-log of hydrogen ion concentration
when it come to h20 for physiology assessment of aci and Base
ignore h20 for simplicity
pk is the ph when 50% dissociation of HA
strong acid def.
100% dissociation in soln
if you have low pk the acid is
stronger, more acidic
a weak acid in sln that resists changes in ph upon addition of H+ or base to system
when o buffers work best?
near the pk
how do you determine how many pka's an acid has?
based on the forumula, how many hydrogens they have
why is it important for the bodies pH to be held constant?
15000-20,000 mMoles of volatile acid and 100-300 mM of non volitile acid
what is a nonvolatile acid?
- HCL, h2SO4 and H3PO4
- they dissociate to produce free H+ions
- produced by cellular metabolism of amino acid, nucleic acid, etc,
what is a volitaile acid?
- does not have hydrogen but in soln this can make carbonic acid which can then dissociate into H+
- Co2 is a gas in that it can be exchanged with air and breathed off
how does the body regulate CO2 Ha concentration
by regulating the breathing
how does the body regulate HCO3 (bicarbonate) Ha concentration?
- through the kidney
- the kidney is the only organ that can eliminate H+ from the body
What are the Acid-Base Balance Disorder
- Respiratory : change in the Pco2 in the plasma
- Metabolic: change in HCO3 in the plasma
what pco2 concentrations would be acidosis?
greater than 40 mm Hg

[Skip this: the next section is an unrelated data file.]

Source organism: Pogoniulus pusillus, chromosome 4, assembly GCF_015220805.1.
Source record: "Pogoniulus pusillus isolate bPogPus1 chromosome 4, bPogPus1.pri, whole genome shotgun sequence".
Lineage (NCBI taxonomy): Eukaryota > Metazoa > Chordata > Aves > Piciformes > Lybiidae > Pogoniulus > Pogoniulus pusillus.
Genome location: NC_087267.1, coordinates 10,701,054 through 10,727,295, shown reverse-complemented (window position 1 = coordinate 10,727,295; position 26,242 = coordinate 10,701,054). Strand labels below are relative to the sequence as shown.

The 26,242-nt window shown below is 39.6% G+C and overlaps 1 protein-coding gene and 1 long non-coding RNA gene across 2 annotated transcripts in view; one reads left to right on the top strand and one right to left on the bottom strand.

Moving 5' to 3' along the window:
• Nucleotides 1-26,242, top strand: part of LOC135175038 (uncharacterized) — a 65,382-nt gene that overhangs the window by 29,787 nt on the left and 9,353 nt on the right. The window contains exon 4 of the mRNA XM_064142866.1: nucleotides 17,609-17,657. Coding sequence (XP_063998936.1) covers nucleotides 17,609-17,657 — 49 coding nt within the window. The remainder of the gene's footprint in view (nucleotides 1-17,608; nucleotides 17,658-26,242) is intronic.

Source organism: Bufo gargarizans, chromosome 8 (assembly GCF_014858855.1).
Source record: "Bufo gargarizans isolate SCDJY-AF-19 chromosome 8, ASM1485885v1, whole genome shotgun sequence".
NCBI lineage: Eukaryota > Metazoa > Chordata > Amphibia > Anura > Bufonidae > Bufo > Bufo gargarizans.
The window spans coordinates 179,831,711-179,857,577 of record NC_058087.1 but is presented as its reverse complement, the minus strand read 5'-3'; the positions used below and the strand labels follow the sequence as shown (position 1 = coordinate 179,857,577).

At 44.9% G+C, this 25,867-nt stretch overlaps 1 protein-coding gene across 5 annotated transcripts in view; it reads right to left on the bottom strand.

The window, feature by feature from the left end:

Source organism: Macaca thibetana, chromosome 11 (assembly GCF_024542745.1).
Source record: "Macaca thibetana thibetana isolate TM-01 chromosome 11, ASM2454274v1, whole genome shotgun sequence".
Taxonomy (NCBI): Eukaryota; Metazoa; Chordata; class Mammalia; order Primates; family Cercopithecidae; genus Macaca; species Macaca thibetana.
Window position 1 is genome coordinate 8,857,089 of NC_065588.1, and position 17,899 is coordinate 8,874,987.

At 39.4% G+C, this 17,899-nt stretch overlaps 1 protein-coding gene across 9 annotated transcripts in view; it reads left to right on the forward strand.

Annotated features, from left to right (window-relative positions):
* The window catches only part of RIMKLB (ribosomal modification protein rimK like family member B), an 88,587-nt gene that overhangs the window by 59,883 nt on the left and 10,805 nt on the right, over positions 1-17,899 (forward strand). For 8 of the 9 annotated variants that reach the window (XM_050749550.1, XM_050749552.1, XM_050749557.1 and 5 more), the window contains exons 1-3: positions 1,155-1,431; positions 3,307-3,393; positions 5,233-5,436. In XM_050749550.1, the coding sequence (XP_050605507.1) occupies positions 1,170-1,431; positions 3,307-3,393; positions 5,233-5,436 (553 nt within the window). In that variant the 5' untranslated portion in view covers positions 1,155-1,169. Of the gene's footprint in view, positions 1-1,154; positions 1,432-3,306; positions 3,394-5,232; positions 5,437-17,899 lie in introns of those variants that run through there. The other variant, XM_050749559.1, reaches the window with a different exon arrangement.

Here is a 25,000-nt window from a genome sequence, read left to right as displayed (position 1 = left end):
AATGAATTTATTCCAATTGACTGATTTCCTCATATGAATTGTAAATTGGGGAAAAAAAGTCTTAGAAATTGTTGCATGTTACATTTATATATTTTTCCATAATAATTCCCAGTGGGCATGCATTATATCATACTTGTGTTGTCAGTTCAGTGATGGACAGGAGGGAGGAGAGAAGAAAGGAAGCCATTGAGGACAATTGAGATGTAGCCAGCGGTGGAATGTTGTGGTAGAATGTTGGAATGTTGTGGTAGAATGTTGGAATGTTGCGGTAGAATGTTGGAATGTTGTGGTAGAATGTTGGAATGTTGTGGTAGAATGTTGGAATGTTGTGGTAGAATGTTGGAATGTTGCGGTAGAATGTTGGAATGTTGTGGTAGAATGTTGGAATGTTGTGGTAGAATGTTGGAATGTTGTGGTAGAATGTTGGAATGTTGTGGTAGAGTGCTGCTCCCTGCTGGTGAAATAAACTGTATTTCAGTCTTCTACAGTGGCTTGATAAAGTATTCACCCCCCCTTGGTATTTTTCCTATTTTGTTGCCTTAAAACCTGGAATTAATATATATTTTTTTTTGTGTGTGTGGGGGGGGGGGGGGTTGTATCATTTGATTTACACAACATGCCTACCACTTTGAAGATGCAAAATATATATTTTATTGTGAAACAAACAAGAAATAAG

what pco2 concentrations would be alkalosis?
less than 40 mm Hg
what hco3 concentrations would be alkalosis?
greater than 24mM
what hco3 concentrations would be acidosis?
less than 24 mM
- energy dependent
- vesicle>250 nm diameter
- very big molceules
- The size of the whole cell
- cell eating.
what are some types of phagocyotic cells?
clinical relevance of phagocytotis
- give defense against bacteria
- bacteria develops mchanisms to escaped degradation of lysosomes
Caveolin-coated vescile mediated edocytosis
- Caveola-hav clustered signalling proteins
- Dyamin 2-dependent pinching off
where is caveolin 3 located
skeletal muscles, smooth muscle, glial cells, erly post natal, peripheral nerves,
LDL receptor recycling and disease - Brown and Goldstein Finding
allows for binding and internalization of LDL
what happen if your cells do not have LDl receptos
there is very high cholesteralimia and cholesteral will build up so much it shows as bubbles on the skin
- need a pari of SNARES to work
- combination of endocytic and exocytic process
- both fluid and solutes
which cell sused transcytosis
- endothelia, capillaries
- intestinal epithelia
- blod brain barrier